Perpetrator of deadly Toronto ramming truck attack appeals

The perpetrator of a ramming truck attack that killed 11 people in downtown Toronto in 2018 has appealed the verdict that found him guilty, according to court documents released Friday.

Perpetrator of deadly Toronto ramming truck attack appeals

The perpetrator of a ramming truck attack that killed 11 people in downtown Toronto in 2018 has appealed the verdict that found him guilty, according to court documents released Friday.

Alek Minassian, 25 at the time, was found guilty by a Canadian judge just over a year ago, in March 2021, of 10 counts of premeditated murder and 16 attempted murder.

He was then sentenced last June to life in prison without the possibility of parole for 25 years. It is the worst attack ever in Toronto.

His lawyer believes that the judge notably "misinterpreted" the expert's testimony and should have declared his client not criminally responsible because of his mental state, according to the document.

During the trial, the lawyer had claimed that his client, according to him devoid of empathy and unable to discern right from wrong, could not make rational choices. He assured that Mr. Minassian was not aware of the seriousness of his actions.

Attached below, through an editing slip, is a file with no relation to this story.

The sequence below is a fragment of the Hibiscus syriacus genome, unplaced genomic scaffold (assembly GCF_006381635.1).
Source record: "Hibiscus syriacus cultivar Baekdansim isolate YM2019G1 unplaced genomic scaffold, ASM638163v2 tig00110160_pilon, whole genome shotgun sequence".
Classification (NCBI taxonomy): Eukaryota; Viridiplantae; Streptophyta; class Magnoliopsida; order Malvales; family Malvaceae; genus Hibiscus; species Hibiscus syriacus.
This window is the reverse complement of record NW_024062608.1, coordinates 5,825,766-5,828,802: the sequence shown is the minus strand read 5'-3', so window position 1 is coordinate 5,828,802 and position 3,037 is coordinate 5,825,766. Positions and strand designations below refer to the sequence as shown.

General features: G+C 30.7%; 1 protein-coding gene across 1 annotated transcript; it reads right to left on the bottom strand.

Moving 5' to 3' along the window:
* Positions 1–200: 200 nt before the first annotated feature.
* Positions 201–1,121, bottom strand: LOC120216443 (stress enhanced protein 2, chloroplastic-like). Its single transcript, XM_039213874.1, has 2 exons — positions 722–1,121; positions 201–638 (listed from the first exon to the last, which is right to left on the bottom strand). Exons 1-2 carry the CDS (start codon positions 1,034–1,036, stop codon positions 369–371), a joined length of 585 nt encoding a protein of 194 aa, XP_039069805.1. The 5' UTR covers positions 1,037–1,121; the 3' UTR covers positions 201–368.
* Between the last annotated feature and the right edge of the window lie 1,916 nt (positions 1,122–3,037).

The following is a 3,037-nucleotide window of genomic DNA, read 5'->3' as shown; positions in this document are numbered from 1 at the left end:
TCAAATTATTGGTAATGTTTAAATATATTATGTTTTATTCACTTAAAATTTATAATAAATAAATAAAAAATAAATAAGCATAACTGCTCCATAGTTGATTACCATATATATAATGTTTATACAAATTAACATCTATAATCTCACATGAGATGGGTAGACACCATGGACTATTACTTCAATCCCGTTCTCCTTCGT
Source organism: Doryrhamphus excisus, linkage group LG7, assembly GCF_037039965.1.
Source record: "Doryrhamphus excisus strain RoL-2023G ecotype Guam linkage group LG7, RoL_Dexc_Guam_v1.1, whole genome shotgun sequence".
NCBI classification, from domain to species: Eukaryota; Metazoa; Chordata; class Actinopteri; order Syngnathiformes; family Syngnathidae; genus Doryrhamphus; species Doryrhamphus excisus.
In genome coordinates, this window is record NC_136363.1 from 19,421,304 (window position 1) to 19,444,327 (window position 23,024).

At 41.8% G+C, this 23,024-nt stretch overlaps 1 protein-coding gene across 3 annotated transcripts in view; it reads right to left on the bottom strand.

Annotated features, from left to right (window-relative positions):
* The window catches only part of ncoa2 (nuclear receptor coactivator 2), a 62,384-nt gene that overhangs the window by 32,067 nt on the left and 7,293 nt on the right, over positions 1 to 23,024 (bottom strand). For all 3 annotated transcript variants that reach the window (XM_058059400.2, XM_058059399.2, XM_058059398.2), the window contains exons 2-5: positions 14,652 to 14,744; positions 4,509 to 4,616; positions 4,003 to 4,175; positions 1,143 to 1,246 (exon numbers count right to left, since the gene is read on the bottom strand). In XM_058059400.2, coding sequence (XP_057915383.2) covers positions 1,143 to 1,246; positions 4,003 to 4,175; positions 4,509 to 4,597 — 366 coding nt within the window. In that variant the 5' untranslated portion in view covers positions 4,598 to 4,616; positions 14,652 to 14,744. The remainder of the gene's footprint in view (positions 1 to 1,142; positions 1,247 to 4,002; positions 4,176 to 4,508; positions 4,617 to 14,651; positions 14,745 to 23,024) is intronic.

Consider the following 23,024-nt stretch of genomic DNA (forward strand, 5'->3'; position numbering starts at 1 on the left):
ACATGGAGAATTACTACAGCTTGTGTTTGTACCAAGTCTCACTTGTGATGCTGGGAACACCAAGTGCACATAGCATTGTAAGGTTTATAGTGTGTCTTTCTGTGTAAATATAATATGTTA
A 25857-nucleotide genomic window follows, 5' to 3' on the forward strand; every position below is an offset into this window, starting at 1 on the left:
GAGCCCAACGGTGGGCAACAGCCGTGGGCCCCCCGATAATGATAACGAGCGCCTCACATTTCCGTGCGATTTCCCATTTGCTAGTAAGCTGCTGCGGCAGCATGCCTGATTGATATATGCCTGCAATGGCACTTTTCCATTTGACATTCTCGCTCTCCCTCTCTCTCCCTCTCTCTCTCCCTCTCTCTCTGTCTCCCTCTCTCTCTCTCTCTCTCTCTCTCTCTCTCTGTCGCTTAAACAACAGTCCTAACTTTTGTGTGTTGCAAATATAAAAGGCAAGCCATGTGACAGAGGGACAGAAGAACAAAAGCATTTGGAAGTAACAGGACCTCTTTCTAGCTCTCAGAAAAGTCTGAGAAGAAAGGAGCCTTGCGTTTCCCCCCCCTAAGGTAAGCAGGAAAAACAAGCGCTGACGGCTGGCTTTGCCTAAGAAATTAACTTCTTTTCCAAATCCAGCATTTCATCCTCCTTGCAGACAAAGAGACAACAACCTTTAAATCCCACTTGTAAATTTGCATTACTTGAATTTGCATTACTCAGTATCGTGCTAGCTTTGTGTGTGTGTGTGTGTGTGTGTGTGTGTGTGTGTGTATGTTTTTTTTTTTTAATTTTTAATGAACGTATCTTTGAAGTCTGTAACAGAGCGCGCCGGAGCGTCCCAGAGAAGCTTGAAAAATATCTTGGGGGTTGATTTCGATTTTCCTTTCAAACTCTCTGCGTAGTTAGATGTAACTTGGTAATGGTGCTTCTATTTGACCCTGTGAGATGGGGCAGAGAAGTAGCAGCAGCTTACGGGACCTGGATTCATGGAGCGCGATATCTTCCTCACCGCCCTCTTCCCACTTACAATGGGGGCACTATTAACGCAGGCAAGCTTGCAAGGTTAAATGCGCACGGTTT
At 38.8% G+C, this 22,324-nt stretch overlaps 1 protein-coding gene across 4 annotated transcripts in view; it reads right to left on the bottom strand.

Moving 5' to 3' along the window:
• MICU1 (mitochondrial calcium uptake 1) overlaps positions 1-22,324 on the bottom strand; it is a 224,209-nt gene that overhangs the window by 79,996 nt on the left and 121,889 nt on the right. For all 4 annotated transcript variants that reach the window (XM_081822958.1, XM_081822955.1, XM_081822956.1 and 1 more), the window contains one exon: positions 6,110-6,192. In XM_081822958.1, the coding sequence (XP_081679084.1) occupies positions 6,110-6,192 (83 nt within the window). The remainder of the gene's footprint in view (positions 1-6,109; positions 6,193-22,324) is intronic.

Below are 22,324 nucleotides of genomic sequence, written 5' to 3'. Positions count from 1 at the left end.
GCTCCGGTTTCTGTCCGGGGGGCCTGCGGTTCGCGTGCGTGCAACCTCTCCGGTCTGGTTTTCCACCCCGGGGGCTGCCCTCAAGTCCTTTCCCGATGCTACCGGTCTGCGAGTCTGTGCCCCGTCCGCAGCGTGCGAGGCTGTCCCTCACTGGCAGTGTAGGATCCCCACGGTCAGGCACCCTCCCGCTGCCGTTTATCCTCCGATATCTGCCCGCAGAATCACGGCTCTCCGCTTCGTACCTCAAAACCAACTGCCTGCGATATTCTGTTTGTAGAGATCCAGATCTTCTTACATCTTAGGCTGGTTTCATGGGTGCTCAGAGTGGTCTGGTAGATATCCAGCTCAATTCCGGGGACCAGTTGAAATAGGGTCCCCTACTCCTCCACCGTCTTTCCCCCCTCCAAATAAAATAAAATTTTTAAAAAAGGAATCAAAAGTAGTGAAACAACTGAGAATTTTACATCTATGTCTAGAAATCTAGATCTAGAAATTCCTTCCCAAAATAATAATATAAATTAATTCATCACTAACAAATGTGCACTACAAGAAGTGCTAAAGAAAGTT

Ontario Superior Court judge Anne Molloy brushed aside these arguments, recalling that the accused had carefully planned his actions for several weeks.

Alek Minassian, who has suffered from autism spectrum disorder (ASD) since childhood, admitted the facts.

On April 23, 2018, at the wheel of a white rental van, he had driven at full speed between the traffic lanes and the sidewalks of the Canadian metropolis, aiming at passers-by for about two kilometers.

Ten people were killed and 16 injured, before the toll rose to 11 dead at the end of October 2021 with the death of an injured woman who had spent more than three years in hospital.

Before taking action, he had posted a misogynistic message on Facebook in which he claimed: "The 'incel' rebellion has already begun!"

“Incel”, the contraction of the English expression involuntary celibate, means “involuntary celibate”. The incel movement brings together single men expressing, in particular on online forums, their contempt for women, considered responsible for their sexual dissatisfaction.

Alek Minassian had indicated to several experts during the investigation that his main motivation was the quest for notoriety and that invoking the incel movement was above all a means of getting people talking about him.

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